Home Arts-Entertainment Showcase 8-PART 'AFRICA' SERIES TO BE CARRIED ON WTJX



Sept. 6, 2001 – Starting Sunday, WTJX-TV/Channel 12 will be airing "Africa," a special eight-part presentation of the "Nature" series produced by Thirteen/WNET New York that is being carried on the Public Broadcasting System.
Each episode of the series will air initially on Sunday at 8 p.m. and then be repeated on the following Saturday at 4 p.m. As a special feature for WTJX viewers, a member of the St. Thomas-St. John African Association will introduce each program.
Narrated by Joe Morton, the landmark series "is the compelling story of a continent, told through the eyes of its people," according to the "Nature" web site. The various episodes focus on the lives of individual men and women across the continent, showcasing Africa's history, many cultures and stunning landscapes.
The production of Thirteen/WNET New York's Nature and National Geographic Television "tells the stories of these people making spiritual journeys," a release from WTJX, the Virgin Islands PBS affiliate, states. "It illustrates how the geography of Africa impacts their destinies."
Episode 1, "Savanna Homecoming," focuses on two women. The first, Alice Wangui, is a successful salon owner and expectant mother living in Nairobi. Viewers will follow her as she journeys across the savanna, determined that her baby be born on Kikuyu soil. The second, Flora Salonik, is a wife and mother living in a isolated part of Tanzania who longs for the city life she knew as a child growing up in Arusha.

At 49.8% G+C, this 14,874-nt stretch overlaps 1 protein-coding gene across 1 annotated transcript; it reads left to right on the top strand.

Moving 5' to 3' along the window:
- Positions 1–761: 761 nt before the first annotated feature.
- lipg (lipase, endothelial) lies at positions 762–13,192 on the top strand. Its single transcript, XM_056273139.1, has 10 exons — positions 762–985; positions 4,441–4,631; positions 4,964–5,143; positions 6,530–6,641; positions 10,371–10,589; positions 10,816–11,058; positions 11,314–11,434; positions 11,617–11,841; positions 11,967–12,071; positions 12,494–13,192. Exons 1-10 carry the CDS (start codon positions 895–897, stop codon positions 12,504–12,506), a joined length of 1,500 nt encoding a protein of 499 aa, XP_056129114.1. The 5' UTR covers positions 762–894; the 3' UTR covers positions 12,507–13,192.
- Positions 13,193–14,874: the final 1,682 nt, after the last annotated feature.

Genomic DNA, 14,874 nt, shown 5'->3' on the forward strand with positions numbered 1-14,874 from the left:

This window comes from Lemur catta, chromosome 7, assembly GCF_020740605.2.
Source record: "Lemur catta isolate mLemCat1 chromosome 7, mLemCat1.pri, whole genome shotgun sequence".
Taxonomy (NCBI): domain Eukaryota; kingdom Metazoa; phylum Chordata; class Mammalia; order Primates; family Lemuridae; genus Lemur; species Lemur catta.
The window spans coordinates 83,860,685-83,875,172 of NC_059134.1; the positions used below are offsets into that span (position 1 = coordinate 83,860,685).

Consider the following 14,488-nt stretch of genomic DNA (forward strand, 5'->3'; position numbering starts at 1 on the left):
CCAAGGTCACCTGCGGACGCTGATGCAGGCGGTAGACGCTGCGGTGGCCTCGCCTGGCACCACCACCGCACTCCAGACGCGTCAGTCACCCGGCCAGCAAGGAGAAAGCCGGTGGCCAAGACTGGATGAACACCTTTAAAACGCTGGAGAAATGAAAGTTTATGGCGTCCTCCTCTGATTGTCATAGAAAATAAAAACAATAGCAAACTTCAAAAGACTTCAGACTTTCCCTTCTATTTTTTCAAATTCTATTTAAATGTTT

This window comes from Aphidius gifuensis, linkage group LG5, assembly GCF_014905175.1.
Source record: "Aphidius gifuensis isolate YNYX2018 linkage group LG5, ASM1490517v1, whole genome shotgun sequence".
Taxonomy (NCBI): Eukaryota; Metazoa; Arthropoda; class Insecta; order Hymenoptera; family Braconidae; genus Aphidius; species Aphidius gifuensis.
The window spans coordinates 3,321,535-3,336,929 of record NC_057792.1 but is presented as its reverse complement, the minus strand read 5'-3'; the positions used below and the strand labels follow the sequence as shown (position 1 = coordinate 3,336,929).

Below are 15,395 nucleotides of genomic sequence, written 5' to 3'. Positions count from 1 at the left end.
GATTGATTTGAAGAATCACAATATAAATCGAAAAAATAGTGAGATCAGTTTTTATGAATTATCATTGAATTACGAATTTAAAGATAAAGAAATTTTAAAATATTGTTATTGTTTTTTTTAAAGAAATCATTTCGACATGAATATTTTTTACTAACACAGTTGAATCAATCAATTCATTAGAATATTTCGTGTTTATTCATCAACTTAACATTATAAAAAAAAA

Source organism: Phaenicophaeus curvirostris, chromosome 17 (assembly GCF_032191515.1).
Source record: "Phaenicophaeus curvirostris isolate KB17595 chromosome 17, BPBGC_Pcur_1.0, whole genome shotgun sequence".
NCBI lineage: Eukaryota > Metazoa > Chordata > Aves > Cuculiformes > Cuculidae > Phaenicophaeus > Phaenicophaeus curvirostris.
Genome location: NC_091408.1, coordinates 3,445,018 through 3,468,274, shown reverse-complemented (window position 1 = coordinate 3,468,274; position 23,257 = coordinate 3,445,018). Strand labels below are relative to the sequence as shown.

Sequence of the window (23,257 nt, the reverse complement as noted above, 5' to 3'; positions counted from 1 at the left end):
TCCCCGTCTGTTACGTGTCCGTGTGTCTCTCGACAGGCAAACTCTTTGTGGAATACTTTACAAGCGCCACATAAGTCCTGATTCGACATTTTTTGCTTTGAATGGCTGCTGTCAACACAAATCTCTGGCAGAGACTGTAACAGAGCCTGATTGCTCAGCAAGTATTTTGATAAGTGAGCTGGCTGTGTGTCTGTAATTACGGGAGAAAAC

Solomon Sentongo-Kabuka, president of the local African Association, believes the series is timely for the Virgin Islands community and for PBS audiences in general. "We [African people] have made progress that is not part of the everyday news," the Uganda native and University of the Virgin Islands faculty member said. "As you travel around the world, you find that you have Africans in all ranks professionally."
Beyond professional progress, Africa is making great strides in its social institutions, he said.
Today, for the nations of Africa, the goal is "no longer to become independent," Kabuka said, "but rather, how do you transform that independence?" The challenge and the opportunity that today's African peoples face, he said, is to enhance their quality of life "on both social and cultural levels."
Kabuka, a professor of business administration at UVI, said he hopes the series will dispel some misconceptions many people have about Africa. "When the outside world looks at Africa, they think it's just one culture," he observed.
In fact, "It's a continent that has more than 4,000 languages and dialects," he said. "It's a culture that has a multitude of religious beliefs and a variety of cultural and social norms. Some of these themes are depicted in the PBS program, giving a window to PBS audiences to see the dynamics currently taking place in contemporary Africa."
For more about the series, including many visuals, see Nature on the Web: Africa
The final episode of the series will air on Oct. 21 and 27.


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